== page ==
Radiation Therapy for Upper GI Cancers

Written by: Dr. Thakkar

Upper gastrointestinal cancers include tumors of the esophagus and stomach. The esophagus is the muscular tube that connects the throat to the stomach. Cancers can arise anywhere along this track and often cause trouble swallowing, weight loss, and pain. Staging of these tumors involves looking at how deep the tumor extends through the wall and the whether the cancer has spread to nearby areas. Treatment for both esophageal and stomach cancer often involves radiation, chemotherapy & surgery and it is important to have a team approach.

Radiation treatment for these cancers requires careful field design and attention to detail. SERO doctors are skilled in the use of conformal treatment planning which allow radiation to be delivered to the areas at high risk for cancer while shielding normal tissues such as the lungs, spinal cord, kidneys, and liver. In addition to radiation planning and delivery, many sites have access to nutrition support and other important services to help patients through treatment.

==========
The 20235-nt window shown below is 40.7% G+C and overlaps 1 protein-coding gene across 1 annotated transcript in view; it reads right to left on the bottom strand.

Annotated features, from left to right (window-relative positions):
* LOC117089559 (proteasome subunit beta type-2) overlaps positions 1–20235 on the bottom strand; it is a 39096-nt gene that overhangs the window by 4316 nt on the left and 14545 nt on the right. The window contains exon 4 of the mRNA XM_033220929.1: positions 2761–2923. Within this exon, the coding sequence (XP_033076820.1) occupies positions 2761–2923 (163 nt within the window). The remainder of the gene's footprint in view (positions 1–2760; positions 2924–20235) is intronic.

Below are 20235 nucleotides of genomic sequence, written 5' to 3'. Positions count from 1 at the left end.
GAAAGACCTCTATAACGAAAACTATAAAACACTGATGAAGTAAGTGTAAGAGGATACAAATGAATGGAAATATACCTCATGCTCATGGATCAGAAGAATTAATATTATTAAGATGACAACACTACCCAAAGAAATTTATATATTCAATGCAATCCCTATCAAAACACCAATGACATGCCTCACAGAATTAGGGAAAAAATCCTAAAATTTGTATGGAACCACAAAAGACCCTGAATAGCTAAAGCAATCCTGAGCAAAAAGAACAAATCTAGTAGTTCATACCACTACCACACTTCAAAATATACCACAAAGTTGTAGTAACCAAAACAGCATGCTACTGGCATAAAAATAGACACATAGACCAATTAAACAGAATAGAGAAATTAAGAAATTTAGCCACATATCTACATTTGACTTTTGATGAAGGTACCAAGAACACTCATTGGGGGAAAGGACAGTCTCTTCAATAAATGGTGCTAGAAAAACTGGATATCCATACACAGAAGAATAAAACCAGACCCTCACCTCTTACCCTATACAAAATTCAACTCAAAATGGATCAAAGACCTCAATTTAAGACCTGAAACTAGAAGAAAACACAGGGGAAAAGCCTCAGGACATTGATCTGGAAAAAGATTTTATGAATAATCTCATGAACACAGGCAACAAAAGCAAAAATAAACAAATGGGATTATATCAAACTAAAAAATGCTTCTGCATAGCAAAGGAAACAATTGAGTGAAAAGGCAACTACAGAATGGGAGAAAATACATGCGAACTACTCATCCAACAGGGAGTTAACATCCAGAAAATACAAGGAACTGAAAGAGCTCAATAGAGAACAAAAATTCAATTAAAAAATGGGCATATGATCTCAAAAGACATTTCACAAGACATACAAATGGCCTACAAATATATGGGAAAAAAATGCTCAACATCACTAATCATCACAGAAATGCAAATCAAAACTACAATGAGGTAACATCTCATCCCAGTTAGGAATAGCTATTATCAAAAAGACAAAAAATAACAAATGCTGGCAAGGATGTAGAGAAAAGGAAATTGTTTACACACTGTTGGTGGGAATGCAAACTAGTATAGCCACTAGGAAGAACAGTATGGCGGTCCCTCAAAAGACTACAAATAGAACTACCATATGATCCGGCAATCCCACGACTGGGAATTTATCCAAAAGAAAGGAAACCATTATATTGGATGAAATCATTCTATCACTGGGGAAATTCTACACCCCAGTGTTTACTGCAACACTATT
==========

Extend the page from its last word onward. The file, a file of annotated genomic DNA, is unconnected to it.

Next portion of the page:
With 32 highly qualified, experienced, board certified radiation oncologists in the Piedmont region, SERO doctors work closely with members of the medical team to design the best treatment plan for patients with cancers of the esophagus or stomach.

Upper GI cancers include cancers of the esophagus and stomach.

In 2013, more than 13,000 men and 8,000 women will be diagnosed with stomach cancer in the United States. Most will be over 70 years old.

Men are nearly three times more likely than women to develop esophageal cancer.

In 2013, about 18,000 Americans will be diagnosed with esophageal cancer.

The most common cancers of the esophagus include squamous cell cancers and adenocarcinomas, whereas most stomach cancers are adenocarcinomas.

General Risk Factors for Upper GI Cancers

The use of tobacco and alcohol greatly increases your chances of developing upper GI cancer. Risk factors include:

  • Smoking or use of smokeless tobacco, such as chew or dip
  • Alcohol consumption